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A non-profit publication of the Office of the University Relations of Virginia Tech,
including The Conductor, a special section of the Spectrum printed 4 times a year

Students win aircraft award

Spectrum Volume 17 Issue 14 - December 1, 1994

For the fifth year in a row, a team of Virginia Tech Aerospace and Ocean Engineering (AOE) undergraduates have won the top award in the national Student Aircraft Design Competition sponsored by the Lockheed Corp. and the American Institute of Aeronautics and Astronautics (AIAA).

In fact, Virginia Tech students took three of the five awards presented in the 1993-94 contest--first and third places and an honorable mention.

To compete in the annual contest, students respond to a request for proposals (RFP) developed by a team of aircraft-industry designers. In this year's contest, the undergraduates had to design a Boeing 737-type airplane capable of carrying more passengers longer distances and at lower rates than the actual commercial plane.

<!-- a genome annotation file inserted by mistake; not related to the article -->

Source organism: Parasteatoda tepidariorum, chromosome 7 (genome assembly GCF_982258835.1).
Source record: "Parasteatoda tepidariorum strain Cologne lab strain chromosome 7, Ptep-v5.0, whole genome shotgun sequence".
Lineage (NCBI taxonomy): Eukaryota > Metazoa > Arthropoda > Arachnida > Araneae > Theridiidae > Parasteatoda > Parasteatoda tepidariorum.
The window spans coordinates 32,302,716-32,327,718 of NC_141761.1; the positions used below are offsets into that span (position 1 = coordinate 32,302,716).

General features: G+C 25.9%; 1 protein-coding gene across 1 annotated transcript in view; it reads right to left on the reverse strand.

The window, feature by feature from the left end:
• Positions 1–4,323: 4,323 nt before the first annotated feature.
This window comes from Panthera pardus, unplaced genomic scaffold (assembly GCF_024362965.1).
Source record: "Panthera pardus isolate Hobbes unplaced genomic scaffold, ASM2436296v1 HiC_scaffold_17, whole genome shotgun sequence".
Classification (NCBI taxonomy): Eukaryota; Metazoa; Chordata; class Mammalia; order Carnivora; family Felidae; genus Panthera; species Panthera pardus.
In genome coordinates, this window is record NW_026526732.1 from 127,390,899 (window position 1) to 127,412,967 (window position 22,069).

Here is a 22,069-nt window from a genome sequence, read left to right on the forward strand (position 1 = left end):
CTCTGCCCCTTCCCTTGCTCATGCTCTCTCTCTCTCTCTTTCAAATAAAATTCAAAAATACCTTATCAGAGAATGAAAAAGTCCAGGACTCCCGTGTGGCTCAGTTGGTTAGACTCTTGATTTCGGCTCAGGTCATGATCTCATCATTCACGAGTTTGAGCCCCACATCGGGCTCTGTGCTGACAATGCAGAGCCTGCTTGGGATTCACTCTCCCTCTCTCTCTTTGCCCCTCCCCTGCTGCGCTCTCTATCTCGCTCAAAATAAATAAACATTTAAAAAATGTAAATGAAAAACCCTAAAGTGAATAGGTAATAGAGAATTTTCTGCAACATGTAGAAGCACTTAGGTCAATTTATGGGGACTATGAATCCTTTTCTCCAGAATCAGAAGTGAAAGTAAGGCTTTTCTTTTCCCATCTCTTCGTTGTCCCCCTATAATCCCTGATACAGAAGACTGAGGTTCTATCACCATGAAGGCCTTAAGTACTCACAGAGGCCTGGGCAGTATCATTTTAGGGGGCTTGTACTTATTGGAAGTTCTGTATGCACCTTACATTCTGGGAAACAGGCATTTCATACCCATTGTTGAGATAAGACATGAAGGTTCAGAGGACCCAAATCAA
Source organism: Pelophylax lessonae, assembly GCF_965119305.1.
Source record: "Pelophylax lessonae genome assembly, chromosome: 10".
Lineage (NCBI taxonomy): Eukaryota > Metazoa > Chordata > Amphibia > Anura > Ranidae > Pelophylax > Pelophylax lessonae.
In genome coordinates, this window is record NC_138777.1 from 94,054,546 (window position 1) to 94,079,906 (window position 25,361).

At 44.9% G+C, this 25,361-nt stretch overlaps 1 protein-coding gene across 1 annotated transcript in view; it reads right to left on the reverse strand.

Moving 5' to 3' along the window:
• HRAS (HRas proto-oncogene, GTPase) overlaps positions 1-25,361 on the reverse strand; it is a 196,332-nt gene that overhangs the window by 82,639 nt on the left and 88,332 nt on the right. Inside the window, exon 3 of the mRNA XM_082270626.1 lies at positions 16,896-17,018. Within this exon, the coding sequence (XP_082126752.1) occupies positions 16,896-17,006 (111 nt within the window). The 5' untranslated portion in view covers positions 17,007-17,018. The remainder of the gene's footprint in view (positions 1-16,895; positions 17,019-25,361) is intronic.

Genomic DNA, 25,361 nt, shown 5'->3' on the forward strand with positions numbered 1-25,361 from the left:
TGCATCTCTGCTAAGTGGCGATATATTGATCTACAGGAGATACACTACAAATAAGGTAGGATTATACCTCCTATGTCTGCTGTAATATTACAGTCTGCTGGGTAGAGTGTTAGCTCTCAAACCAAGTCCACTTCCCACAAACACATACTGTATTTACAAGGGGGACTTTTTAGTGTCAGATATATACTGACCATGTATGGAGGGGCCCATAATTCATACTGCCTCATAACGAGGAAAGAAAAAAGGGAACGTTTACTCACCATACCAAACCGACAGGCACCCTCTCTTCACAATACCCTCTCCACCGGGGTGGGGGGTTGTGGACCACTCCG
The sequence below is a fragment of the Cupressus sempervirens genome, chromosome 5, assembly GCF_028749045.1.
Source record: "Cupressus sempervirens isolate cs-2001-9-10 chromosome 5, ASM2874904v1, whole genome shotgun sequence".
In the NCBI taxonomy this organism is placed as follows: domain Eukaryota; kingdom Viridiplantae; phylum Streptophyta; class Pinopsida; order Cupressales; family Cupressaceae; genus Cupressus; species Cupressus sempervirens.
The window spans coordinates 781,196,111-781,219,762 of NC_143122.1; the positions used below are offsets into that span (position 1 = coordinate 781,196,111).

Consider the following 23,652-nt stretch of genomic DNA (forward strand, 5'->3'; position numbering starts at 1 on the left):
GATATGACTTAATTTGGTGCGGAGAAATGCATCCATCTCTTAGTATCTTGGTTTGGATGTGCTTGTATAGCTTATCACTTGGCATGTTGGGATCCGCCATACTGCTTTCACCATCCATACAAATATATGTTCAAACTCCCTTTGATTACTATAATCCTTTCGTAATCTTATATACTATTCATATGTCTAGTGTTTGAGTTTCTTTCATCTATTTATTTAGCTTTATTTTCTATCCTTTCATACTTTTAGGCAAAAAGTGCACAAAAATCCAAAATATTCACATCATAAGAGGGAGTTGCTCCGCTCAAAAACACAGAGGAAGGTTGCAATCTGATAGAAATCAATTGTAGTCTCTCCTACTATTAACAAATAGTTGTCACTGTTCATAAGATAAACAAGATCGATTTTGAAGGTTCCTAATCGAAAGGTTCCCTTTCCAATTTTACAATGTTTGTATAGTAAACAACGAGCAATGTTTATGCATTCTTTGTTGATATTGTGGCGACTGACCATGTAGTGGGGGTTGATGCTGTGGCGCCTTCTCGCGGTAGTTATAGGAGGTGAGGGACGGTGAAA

The industry designer team developed the RFP after United Airlines decided to purchase the European-made Airbus A-320 in place of Boeing 737s. Boeing has announced that it is designing a new 737--that can carry more passengers longer distances at lower rates.

The first place Virginia Tech team was led by Chris Potter of Woodbridge. John Pierson of Indianapolis, Indiana, captained the third place team, and Greg Imhoff of Lorton led the team winning honorable mention. All team leaders were AOE seniors. AOE faculty members William N. Mason and Nathan Kirschbaum were the teams' advisors.

Virginia Tech AOE undergraduates also won first and second places in the 1993-94 Ship Design Competition sponsored by the Society of Naval Architects and Marine Engineers, and third place in the AIAA Team Spacecraft Design Competition.